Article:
So say we have a bipartite graph G=(X,Y,E). Let's make a game out of it.

I go first. I pick a node in X. You go next. You pick a node in Y that is connected by an edge to the node I picked. Next it's my turn. I pick another node in X (must be a new one that hasn't been used before) that is also connected to the node in Y you just picked. We continue playing in this manner, until someone cannot pick a node (i.e. all edges out of the current node have already been used). When that happens, the person who cannot pick a next node loses.

I'm supposed to find a polynomial time algorithm to decide which of the two players (you or me) can force a "win" for a given bipartite graph.

I'm stumped. I've approached this in many different ways, including the following two:

1) 1) each node in the xy "path" played will use two edges, except for the first and last nodes which will only use one edge. Idea: add one new node on each side of the bipartite graph, and connect to all opposite nodes. Then check for a perfect (or maximal) matching twice, removing the edges used in the first perfect (maximal) matching when finding the second one. I don't think this really helps us with the problem, though, as there are many different nodes you could visit next given a current node.

2) A second idea was to work with alternating/augmenting paths (as we "zig-zag" between the two sides). I again got stuck since at any given node there are many possible nodes to visit next.

Does anyone have any suggestions for this problem? I'm thinking it has to do with matching, but I could be wrong.

Thanks in advance!

  • $\begingroup$ I've been told that there are two cases to look at. One when a perfect matching is possible, and one where a perfect matching is not possible. $\endgroup$ – User Nov 12 '13 at 23:54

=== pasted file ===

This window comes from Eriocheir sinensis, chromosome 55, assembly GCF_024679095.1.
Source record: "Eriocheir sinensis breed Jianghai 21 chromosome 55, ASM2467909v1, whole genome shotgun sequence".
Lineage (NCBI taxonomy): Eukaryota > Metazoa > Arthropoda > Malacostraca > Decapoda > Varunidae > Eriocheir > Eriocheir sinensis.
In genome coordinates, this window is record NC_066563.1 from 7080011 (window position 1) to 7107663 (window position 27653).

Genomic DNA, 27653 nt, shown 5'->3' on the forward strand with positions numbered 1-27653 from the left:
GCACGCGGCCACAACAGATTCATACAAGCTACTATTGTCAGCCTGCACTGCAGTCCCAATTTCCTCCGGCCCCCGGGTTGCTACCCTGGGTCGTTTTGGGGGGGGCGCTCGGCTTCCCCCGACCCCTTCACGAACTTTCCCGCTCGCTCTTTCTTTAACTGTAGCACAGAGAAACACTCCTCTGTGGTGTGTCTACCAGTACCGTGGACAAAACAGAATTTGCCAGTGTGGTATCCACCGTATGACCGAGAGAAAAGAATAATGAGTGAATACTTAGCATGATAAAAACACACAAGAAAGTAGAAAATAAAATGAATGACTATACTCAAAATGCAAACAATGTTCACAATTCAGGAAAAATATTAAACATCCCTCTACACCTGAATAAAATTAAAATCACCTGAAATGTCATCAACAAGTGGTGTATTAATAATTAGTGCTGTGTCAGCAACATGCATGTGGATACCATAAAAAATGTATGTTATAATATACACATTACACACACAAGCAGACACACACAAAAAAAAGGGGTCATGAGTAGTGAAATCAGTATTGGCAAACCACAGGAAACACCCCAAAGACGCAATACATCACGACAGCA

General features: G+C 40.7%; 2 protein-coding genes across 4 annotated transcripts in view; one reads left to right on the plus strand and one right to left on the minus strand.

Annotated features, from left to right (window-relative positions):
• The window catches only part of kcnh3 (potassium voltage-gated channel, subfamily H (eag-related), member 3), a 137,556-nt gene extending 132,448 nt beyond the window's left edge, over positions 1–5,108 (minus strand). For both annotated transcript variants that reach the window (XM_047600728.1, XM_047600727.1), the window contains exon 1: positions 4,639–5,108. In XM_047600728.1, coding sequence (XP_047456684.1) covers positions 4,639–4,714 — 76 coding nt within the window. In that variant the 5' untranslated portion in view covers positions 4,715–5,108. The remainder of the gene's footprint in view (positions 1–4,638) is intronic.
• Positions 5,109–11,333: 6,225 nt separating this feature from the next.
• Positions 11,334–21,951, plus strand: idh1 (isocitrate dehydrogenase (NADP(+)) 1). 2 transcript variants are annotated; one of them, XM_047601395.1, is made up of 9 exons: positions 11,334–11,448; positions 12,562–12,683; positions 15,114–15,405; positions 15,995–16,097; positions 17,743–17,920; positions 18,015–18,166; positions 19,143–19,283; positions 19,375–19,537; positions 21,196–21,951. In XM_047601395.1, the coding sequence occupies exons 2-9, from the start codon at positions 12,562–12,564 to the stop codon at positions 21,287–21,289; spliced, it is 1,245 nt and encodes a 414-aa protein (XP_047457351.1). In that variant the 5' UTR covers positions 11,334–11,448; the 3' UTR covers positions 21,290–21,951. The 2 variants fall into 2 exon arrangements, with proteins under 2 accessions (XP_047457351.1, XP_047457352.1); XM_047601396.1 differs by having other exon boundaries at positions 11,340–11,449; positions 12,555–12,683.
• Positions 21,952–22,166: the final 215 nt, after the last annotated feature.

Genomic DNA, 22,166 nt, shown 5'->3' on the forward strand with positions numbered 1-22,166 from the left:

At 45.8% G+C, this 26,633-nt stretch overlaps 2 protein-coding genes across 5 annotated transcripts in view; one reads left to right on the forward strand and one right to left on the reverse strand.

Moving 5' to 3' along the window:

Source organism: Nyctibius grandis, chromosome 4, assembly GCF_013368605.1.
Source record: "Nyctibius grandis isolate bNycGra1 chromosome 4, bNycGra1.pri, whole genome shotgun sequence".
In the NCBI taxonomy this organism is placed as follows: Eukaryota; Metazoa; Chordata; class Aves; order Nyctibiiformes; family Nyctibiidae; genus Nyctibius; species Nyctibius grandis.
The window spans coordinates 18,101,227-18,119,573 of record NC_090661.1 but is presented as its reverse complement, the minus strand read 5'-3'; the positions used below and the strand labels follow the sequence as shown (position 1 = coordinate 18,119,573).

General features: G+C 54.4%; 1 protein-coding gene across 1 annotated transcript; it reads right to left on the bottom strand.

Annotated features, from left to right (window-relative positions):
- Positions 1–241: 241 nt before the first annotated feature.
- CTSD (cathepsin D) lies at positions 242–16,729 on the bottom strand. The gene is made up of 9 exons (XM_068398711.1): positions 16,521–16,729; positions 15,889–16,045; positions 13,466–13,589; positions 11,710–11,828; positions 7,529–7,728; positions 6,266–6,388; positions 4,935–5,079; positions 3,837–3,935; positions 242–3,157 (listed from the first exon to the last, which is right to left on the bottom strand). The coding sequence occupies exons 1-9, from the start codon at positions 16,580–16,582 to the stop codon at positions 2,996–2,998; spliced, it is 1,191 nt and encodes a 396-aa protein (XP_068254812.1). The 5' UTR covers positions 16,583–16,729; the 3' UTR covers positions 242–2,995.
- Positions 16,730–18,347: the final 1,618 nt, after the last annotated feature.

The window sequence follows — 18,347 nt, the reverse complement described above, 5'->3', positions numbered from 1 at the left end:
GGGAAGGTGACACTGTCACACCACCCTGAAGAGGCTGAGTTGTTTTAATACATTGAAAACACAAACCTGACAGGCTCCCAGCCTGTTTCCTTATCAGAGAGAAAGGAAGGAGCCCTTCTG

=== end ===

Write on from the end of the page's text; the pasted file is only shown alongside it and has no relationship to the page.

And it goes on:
Let me spell out the solution.

We first show that Player 2 wins if there is a perfect matching $\pi$. Player 2's strategy is very simple: if the current path ends at a vertex $v$, she choose $\pi(v)$. Induction shows that $\pi(v)$ is never taken, since the edges chosen by Player 1 never belong to the perfect matching. Player 2 never gets stuck, and so wins.

The more complicated case is when there is no perfect matching. Let $\pi$ be a maximal matching, and let $x \in X$ be a vertex not in $\pi$. Since $x \notin \pi$, the edge $(x,y)$ chosen by Player 2 is not in $\pi$. If he can, Player 1 now choose $\pi(x)$, and induction again shows that Player 2 never chooses edges in $\pi$, and so Player 1 can choose an edge in $\pi$ as long as there is one adjacent to the vertex that Player 2 chose. If Player 1 gets stuck then the edges chosen by the players trace out an alternating path with Player 2 having one extra edge, showing that $\pi$ wasn't a maximal matching.

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  • $\begingroup$ A question for the curious: what happens in the non-bipartite case? $\endgroup$ – Yuval Filmus Nov 13 '13 at 8:28
  • $\begingroup$ Check out the link I posted from Dartmouth. I think this can work for any simple, connected graph (not necessarily bipartite). $\endgroup$ – User Nov 17 '13 at 8:36

I've found the solution here: solution courtesy of Dartmouth

Essentially, the second player wins if and only if there's a perfect matching.

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  • 2
    $\begingroup$ Perhaps you could spell it out? $\endgroup$ – Yuval Filmus Nov 13 '13 at 4:55

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